Monday, September 26, 2005

Word on the Street

The annual Word on the Street festival took over library square in Vancouver yesterday afternoon. I had once been a participant in the event, when I was an editor for a book of animal stories contributed by people throughout British Columbia for the SPCA. Local celebrity and pretend editor Vicky Gabereau hosted the book's launch at the festival, along with my friend Steve Huddart, an SPCA executive and the book's originator. It's the kind of event that's probably more fun to be in than to be in the audience, although it was kinda fun drifting through clouds of loudly spoken prose and poetry from microphones and tents that intrude upon one's walkery like PT Barnum-basted dreams.
The first author I actually paid attention to was Evelyn Lau, whose autobiography my daughter enjoyed reading in high school. Seeing Sandra Oh recently in Sideways, it was somewhat alarming to remember her as the teenaged prostitute in the MOW CBC did of Evelyn's book. Later I turned Monique onto an article by Evelyn in Vancouver magazine about her unpleasent sex life with ancient and overly-famous "boyfriend" WP Kinsella. She still writes poems lamenting her inability to wrest the famous author from his wife. For a writer who boasts endlessly that no man is immune to her vast sexual charms, she looked surprisingly fat and ugly (Not the same thing). Maybe these men that find her so alluring are characters of her heated imagination. Thankfully, she read little.
Later, an even more famous author, Joy Kogawa appeared in another tent and read from something. She seemed to remember details of a house she lived in 60 years ago more than what was happening right then in the tent. Her novel Obasan is one of the few novels that has actually altered the political landscape (think Uncle Tom's Cabin, and, uh.....), bringing redress at long last to the Japanese Canadians stuffed into chicken coops (she described them vividly) during the great racist Tsunami that overcame North America after Pearl Harbour.
Also caught a few verses from muscular, old, and famous to those who read, Geroge Bowering. I was hoping to hear Lyle Neff read. He used to write for a magazine I used to edit- more of that on my site coming soon. But instead I wandered up the street to my usual Sunday meeting with the aptly named Sunday Club. I told the two women who were there first about Word on the Street and they seemed incredulous that people actually read books. They had both read the book To Kill a Mockingbird and discussed it warmly, as it may indeed be the only book they've read since reading was a required activity in their school days. I was going to mention that one of the characters in Mockingbird was modeled on Truman Capote, a childhood friend of the author, Harper Lee, but I seriously doubt the two women would have any idea who Capote was. Capote once reviewed On the Road: "that's not writing, that's typing." But Kerouac and the Beat Generation writers will be read long after the last Capote book turned into dust and vanished from all known memory. It is my contention that On the Road hero Neal Cassady (star of my play Neal Amid) changed the English language in the same way and with the same intensity that Jackie Robinson changed baseball. We are all able to communicate better than we were before Neal turned Jack Kerouac on to the possibility of communication. And have a lot more fun doing so.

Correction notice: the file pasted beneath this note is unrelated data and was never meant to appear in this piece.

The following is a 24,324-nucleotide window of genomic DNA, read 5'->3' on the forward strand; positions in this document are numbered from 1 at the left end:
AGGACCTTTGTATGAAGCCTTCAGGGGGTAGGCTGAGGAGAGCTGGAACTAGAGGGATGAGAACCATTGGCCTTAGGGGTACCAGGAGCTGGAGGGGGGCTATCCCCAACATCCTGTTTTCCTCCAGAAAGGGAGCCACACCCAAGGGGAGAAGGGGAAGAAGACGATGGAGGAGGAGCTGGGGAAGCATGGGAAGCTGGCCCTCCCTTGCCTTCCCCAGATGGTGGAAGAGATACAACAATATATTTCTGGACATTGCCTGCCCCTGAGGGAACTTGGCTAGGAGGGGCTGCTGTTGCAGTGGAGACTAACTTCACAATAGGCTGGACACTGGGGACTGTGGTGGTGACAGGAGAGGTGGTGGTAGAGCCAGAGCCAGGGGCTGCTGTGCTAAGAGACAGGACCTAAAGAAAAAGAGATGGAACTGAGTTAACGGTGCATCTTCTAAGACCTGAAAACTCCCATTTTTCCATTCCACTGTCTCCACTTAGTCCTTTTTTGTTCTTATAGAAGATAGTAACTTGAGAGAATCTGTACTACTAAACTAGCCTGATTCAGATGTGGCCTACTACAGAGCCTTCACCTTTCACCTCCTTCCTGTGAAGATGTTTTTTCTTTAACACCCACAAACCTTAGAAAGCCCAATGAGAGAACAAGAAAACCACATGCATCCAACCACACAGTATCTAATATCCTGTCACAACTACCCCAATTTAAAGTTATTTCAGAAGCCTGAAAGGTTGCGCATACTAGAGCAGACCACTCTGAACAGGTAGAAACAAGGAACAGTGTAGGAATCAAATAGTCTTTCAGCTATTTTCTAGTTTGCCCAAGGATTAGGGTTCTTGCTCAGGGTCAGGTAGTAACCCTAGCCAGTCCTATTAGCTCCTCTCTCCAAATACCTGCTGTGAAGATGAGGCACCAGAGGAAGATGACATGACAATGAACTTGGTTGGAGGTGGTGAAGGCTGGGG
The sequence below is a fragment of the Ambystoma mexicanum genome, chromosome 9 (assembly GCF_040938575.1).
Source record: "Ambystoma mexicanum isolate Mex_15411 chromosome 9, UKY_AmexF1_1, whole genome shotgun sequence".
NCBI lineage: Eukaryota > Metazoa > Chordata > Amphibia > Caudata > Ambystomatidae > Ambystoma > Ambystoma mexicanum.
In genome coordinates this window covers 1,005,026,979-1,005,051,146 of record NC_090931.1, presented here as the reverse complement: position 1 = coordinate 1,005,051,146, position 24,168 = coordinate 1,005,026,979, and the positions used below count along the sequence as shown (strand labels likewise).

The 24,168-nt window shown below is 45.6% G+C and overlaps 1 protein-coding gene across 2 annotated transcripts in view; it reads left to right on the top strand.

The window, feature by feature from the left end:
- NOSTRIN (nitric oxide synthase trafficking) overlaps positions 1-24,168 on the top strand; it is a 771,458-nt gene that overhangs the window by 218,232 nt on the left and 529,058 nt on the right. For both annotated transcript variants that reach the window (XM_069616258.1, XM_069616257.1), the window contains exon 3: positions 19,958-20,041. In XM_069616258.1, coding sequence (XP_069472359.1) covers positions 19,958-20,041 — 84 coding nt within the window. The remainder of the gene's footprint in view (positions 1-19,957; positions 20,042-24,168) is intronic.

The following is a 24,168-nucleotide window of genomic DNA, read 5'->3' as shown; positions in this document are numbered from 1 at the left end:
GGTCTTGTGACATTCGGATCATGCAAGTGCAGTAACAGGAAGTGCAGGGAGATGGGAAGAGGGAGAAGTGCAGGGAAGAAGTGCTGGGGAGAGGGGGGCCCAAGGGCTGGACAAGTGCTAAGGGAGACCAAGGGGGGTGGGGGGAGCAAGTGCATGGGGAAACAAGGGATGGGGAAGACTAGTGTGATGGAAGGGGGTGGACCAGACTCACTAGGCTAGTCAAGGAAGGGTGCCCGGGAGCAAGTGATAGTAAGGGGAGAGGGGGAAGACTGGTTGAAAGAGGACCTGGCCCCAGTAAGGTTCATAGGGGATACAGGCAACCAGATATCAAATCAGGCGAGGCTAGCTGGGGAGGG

Saturday, September 24, 2005

The Flavour of India

India obviously has many flavours, at least as many as Indian restaurants in Vancouver- a true multitude. The Flavour of India was an old favourite in North Van, particularly when we lived around the corner from it. A year or so ago, I noticed an ad for The Flavour of India in the local North Shore newspaper, informing its fans that it had a new chef, from an upscale Fusion place in Bombay, and a new menu to go with the new owners. And truly fusion it was. What could be more Greek than Calamari? But it magically morphs into exquisite Indian cuisine, with a subtle pantheon of flavours that enchant the happy person who orders it. I've also enjoyed the eggplant. But both of these fine dishes seem to taste differently every time I eat them here. Not a bad thing, but somewhat confusing.
Visitors from Japan and our regular restaurant companion Steph joined us for a fine meal last night. I celebrated with a new dish- an amazingly refreshing cucumber and pineapple salad, which I really needed to put out the fire of Fumiyo's eggplant. Yes, the same eggplant I'd loved here before, but Fumiyo ordered it "Medium Spicy" which to my pallette is like being served The Sun. She was quite happy with it, as she was with her Dal and Rice, though she would have preferred yellow lentils. Her old student Eichi ordered Tamarind Prawns with maximum heat, and found them incendiary indeed. Eichi's mother enjoyed her prawns at a somewhat lower termperature but I tried neither of them, fond as I am of prawns. Steph pronounced her butter chicken "average," quite different from when she last ate butter chicken here.